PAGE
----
In Illinois, a driver must come to a complete stop and yield:
- When a pedestrian is in a marked crosswalk
- On school days when children are close to a school-zone crosswalk
A driver must yield to a pedestrian:
- When a pedestrian is in an unmarked crosswalk on the driver’s side of the road and there are no traffic control signals
- When making a turn at an intersection
- When making a lawful turn on a red light after coming to a complete stop
- After coming to a complete stop at a stop sign or flashing red signal at an intersection
- When a pedestrian enters a crosswalk before the traffic light changes
- When a pedestrian is walking with a green light or a walk signal
- When a pedestrian is leaving o entering a street or highway from an alley, building, private road, or driveway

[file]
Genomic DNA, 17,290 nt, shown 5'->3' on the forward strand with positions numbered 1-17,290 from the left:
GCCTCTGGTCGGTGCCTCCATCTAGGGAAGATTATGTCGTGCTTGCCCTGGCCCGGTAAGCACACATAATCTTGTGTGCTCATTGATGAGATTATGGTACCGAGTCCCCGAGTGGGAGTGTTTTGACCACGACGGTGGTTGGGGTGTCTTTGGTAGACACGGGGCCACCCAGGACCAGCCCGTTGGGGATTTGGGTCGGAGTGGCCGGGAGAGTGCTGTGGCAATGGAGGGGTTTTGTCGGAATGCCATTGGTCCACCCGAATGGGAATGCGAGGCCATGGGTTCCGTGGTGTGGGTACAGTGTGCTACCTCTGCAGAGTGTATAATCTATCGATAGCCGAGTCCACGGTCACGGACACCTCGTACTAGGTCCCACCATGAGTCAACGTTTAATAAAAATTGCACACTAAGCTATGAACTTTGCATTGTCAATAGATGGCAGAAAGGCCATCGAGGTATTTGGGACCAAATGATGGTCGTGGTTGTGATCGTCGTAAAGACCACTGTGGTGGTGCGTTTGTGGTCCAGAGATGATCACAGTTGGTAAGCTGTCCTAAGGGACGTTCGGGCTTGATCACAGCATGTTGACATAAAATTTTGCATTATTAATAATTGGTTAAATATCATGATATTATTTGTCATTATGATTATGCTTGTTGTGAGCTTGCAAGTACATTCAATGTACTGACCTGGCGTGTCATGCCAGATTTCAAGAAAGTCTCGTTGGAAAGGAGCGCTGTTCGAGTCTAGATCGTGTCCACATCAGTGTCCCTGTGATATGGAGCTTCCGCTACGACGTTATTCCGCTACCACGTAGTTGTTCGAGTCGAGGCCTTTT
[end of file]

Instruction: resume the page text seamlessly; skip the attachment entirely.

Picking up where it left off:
- When a pedestrian is entering an intersection with a flashing yellow arrow
Pedestrians, on the other hand, have legal obligations in Illinois as well. For example:
- Pedestrians must obey traffic signals, observe walk lights, and use crosswalks.
- Pedestrians may not suddenly leave a curb or other place of safety and walk or run into the path of a moving vehicle in a way that creates an immediate hazard.
- When crossing a road at any place other than a marked or unmarked crosswalk, pedestrians must give the right-of-way to drivers.
- Pedestrians must not walk on a road unless there is no sidewalk or shoulder next to it. Under these conditions, pedestrians should walk facing oncoming traffic as far from the outside edge of the road as possible.
- Pedestrians must not walk on a highway when under the influence of alcohol or other drugs.
- Pedestrians must always obey railroad and bridge gates and other barriers.
- Hitchhiking is illegal in Illinois.